To be scrupulously fair to the sensibilities of its target audience, I must admit that halfway through this movie my 8-year-old godson leaned over to me and whispered, “This is AWESOME!” I wish I could say that I felt the same way.
I loved the first two “Spy Kids” movies, which combined brilliantly imaginative visual effects, thrilling (but not too scary) action, silly fun, and a lot of heart. With this last in the series, writer-director-editor-producer-composer Robert Rodriguez is either so enthralled or so overwhelemed by the 3-D technology that he forsakes the essentials of plot and character. The movie is just non-stop loud, hurtling, special effects.
The story has something to do with a computer game called “Game Over” designed by an evil man called the Toymaker (Sylvester Stallone). Carmen Cortez (Alexa Vega) has become somehow lost in the game. If her brother Juni (Daryl Sabara) cannot shut down the game before it goes on the market, the game will enable the Toymaker to take over the world or bring about the end of the world, or something like that.
Most of the movie is just one long computer game, with one set of pixels fighting another. In the game, Juni meets up with beta testers and battles Demetra (Courtney Jines) in gladiator-style combat. He develops a crush in both senses of the word as he slams her avatar-robot around in between gazing longingly at the way that fetching lock of hair keeps falling in front of her determined but sparkling eyes.
The special effects may be in 3-D, but the story is flat, and there is very little of the quirky humor of the first two. We also miss the characters of the first two. Many of them appear only in brief cameos that are merely distracting. Stallone plays four parts, all of them badly.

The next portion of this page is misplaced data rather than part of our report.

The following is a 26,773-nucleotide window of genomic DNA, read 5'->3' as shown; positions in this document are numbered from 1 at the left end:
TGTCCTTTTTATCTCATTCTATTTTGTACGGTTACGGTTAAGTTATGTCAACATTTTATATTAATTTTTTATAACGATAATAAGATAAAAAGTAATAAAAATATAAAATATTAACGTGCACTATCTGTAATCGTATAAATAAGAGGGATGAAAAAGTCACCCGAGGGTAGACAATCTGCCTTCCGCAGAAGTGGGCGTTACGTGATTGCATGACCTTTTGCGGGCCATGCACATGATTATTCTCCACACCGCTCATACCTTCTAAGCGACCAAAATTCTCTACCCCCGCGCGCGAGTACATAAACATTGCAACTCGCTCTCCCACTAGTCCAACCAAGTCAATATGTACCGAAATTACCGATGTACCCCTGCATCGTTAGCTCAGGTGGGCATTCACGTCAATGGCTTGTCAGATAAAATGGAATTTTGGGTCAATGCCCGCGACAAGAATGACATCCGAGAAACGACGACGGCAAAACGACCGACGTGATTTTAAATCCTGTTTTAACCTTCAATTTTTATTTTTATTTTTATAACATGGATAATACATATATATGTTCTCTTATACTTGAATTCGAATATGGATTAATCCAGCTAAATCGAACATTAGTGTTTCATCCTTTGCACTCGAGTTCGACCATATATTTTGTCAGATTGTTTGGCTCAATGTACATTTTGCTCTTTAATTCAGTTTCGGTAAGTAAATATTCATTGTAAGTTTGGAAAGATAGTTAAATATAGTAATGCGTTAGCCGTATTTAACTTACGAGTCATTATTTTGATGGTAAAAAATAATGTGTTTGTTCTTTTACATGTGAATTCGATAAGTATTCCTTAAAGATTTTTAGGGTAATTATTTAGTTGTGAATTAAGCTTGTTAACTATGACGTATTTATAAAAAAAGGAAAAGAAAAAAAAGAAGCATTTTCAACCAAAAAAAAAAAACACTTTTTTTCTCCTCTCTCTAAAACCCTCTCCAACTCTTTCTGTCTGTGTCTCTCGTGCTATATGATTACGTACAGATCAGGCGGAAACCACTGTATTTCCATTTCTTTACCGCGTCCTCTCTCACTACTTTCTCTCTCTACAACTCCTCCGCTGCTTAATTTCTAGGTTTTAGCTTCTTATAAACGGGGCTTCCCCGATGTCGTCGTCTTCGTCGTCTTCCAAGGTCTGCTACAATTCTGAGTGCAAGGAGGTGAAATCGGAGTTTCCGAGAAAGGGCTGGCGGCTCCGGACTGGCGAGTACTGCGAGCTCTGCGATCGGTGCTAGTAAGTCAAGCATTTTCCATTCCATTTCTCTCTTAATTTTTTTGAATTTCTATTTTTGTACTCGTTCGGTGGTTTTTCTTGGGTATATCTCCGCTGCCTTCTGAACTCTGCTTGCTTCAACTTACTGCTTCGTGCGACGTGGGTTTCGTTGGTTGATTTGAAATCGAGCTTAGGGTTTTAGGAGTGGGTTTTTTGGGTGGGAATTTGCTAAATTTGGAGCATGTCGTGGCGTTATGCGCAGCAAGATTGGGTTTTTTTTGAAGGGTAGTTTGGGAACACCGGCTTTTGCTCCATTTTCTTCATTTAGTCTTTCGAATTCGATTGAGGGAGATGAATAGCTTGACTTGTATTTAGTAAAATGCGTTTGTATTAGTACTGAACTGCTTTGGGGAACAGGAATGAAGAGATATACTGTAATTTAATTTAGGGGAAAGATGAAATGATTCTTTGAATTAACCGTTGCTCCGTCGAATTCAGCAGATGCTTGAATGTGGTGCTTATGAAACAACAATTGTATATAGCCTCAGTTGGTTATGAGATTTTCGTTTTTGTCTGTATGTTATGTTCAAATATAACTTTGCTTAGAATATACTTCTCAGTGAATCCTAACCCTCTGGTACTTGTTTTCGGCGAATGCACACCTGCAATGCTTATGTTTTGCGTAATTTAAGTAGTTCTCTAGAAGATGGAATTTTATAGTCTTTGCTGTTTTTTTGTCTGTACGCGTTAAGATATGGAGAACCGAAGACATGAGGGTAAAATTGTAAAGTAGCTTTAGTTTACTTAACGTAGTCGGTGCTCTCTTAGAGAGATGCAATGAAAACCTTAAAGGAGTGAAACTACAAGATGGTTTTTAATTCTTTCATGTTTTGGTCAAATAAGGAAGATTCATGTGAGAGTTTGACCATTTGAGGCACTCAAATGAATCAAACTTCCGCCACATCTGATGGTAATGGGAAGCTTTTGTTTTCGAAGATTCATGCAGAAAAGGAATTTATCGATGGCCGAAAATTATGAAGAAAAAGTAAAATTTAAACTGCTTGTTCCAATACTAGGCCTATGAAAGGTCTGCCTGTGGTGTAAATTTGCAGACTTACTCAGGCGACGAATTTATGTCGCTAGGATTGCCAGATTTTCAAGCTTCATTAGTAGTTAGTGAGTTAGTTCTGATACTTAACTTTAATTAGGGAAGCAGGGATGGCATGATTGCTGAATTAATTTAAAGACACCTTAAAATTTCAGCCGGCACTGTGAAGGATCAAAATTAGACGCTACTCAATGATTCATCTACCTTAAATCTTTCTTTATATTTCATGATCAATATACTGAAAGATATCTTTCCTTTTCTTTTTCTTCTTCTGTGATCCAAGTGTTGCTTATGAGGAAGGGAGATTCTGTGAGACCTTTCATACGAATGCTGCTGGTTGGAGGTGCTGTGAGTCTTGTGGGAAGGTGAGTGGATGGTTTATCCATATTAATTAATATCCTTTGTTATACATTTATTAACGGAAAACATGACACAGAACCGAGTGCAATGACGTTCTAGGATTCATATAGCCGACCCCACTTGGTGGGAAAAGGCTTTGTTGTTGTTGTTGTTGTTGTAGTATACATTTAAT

Parents should know that there is constant action violence. A character explodes. As in the first movie, one of its strongest points is the portrayal of minority, disabled, and female characters.
Families who see this movie should talk about Juni’s grandfather, who wants people to look at him when he is in his wheelchair the same way they do when he can walk. They should also discuss what he says to the Toymaker about forgiveness. The Toymaker’s game has “the children’s attention” and wonders what they are learning. Who has your family’s children’s attention, and what are they learning? One interesting point that almost disappears in the noise is whether Juni is “the guy” a sort of chosen leader, like Neo in “The Matrix” or Luke in “Star Wars.” It is worth talking to kids about whether it matters to Juni, to the other kids in the game, or to the outcome if he is “the guy” or not. Families should also talk about the reality/perception/fantasy issues raised by the movie. Why is it important that the kids Juni meets in the game look so different when he meets them in real life?
Families who enjoy this movie will also enjoy Spy Kids and Spy Kids 2. They might also like to take a look at two other movies about going inside video games, Disney’s Tron and Super Mario Brothers. Both have outstanding special effects for their era, but, like this movie, have poor scripts.